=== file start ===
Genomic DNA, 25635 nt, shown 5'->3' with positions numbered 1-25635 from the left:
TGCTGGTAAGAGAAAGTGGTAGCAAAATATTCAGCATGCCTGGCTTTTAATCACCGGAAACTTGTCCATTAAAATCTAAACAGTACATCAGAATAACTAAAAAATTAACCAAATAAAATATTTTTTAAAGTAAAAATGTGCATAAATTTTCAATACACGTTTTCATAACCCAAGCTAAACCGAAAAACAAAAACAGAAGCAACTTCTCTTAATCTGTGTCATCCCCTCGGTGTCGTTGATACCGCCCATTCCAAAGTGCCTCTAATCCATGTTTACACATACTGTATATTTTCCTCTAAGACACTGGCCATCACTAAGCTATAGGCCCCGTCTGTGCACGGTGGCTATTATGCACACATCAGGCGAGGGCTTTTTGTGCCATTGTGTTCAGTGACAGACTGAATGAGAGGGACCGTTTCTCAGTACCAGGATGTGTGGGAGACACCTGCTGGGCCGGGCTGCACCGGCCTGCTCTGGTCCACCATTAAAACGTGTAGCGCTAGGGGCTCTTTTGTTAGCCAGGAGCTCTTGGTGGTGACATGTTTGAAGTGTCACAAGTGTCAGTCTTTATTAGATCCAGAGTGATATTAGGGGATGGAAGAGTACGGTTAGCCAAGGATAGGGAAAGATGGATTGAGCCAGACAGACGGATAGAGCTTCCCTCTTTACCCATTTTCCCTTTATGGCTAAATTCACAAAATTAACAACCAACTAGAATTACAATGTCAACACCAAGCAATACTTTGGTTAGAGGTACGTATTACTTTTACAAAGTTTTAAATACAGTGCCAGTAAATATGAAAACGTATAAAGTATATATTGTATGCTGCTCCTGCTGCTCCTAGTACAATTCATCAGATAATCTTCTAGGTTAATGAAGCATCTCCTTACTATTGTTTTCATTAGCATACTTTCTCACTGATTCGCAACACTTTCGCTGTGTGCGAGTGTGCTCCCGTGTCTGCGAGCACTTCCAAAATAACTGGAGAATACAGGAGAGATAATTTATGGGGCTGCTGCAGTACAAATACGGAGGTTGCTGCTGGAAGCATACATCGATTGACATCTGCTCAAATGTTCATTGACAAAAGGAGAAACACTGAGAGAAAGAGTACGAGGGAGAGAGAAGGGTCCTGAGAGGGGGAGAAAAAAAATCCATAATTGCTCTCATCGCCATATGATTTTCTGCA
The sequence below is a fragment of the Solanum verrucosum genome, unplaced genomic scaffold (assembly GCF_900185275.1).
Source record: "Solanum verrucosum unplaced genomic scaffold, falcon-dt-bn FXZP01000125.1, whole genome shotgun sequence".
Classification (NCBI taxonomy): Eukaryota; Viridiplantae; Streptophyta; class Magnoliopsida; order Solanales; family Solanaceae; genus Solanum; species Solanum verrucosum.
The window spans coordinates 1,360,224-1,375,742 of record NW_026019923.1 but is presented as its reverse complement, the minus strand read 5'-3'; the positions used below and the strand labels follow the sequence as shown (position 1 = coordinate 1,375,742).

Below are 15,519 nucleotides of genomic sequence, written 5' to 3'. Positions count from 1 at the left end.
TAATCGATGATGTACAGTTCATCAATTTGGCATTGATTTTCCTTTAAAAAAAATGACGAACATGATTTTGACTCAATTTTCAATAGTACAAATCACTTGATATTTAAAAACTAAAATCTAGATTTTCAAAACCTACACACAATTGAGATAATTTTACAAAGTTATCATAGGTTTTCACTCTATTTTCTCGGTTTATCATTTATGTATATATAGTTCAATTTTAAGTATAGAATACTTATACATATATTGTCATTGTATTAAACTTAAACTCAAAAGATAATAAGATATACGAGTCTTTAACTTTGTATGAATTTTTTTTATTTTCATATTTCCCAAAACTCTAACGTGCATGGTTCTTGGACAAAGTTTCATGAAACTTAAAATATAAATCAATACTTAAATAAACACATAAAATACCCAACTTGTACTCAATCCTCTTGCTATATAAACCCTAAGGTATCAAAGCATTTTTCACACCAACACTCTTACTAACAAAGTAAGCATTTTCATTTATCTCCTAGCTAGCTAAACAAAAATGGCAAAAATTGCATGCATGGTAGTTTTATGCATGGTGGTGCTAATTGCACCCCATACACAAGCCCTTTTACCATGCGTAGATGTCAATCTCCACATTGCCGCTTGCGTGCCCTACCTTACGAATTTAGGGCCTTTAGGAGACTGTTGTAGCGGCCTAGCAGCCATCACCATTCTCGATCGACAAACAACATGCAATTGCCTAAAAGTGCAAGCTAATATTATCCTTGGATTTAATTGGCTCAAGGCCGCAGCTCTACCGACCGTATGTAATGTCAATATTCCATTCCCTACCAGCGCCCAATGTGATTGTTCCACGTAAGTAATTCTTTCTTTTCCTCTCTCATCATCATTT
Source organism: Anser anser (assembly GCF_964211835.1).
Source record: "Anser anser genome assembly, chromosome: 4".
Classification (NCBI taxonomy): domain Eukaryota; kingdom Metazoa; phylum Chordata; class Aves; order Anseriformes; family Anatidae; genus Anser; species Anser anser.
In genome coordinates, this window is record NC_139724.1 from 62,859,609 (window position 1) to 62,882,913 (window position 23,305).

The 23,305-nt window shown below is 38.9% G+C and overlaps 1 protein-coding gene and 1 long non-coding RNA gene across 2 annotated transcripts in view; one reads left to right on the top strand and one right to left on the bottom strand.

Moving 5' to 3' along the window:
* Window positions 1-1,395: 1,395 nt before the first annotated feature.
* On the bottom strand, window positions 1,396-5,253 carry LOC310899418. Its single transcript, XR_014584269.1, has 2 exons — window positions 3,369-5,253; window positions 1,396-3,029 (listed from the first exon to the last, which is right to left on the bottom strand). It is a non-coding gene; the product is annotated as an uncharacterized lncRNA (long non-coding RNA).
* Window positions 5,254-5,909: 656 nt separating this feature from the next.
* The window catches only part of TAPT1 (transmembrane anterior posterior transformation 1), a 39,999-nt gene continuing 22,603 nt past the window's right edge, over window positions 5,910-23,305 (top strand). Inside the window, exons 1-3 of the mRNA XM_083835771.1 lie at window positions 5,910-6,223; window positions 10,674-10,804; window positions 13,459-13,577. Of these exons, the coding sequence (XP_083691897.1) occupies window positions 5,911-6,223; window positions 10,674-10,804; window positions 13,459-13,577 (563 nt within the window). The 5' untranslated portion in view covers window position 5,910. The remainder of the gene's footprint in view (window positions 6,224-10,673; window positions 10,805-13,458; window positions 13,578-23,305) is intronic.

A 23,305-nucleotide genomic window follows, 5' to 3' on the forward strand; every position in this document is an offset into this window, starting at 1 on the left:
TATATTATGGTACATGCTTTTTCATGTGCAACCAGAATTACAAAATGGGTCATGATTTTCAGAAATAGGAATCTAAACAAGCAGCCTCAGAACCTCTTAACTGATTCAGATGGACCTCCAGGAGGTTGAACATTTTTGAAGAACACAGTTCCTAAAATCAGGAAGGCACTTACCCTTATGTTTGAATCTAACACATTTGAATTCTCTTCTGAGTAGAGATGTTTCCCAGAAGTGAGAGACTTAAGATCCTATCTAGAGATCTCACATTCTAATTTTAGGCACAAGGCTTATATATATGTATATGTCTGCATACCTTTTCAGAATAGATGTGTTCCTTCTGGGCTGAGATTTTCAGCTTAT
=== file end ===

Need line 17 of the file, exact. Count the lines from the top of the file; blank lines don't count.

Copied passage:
* Window positions 5,254-5,909: 656 nt separating this feature from the next.